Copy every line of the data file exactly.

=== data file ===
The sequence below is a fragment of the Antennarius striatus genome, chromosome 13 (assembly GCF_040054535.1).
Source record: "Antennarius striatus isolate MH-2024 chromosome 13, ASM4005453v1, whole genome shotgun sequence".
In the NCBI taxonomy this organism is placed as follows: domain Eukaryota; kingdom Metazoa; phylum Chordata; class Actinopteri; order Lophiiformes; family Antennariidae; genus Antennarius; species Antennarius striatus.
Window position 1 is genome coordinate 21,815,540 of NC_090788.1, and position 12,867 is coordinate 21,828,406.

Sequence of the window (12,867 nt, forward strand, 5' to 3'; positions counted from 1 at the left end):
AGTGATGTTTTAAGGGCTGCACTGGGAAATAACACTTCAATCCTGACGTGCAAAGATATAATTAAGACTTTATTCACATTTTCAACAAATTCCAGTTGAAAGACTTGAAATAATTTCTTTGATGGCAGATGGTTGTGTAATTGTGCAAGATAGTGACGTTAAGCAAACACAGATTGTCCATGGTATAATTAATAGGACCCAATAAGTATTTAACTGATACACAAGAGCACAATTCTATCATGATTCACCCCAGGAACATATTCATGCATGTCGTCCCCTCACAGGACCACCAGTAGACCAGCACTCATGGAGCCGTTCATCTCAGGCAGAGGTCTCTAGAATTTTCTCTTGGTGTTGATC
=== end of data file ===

The sequence below is a fragment of the Antennarius striatus genome, chromosome 13 (assembly GCF_040054535.1).
Source record: "Antennarius striatus isolate MH-2024 chromosome 13, ASM4005453v1, whole genome shotgun sequence".
In the NCBI taxonomy this organism is placed as follows: domain Eukaryota; kingdom Metazoa; phylum Chordata; class Actinopteri; order Lophiiformes; family Antennariidae; genus Antennarius; species Antennarius striatus.
Window position 1 is genome coordinate 21,815,540 of NC_090788.1, and position 12,867 is coordinate 21,828,406.

Sequence of the window (12,867 nt, forward strand, 5' to 3'; positions counted from 1 at the left end):
AGTGATGTTTTAAGGGCTGCACTGGGAAATAACACTTCAATCCTGACGTGCAAAGATATAATTAAGACTTTATTCACATTTTCAACAAATTCCAGTTGAAAGACTTGAAATAATTTCTTTGATGGCAGATGGTTGTGTAATTGTGCAAGATAGTGACGTTAAGCAAACACAGATTGTCCATGGTATAATTAATAGGACCCAATAAGTATTTAACTGATACACAAGAGCACAATTCTATCATGATTCACCCCAGGAACATATTCATGCATGTCGTCCCCTCACAGGACCACCAGTAGACCAGCACTCATGGAGCCGTTCATCTCAGGCAGAGGTCTCTAGAATTTTCTCTTGGTGTTGATC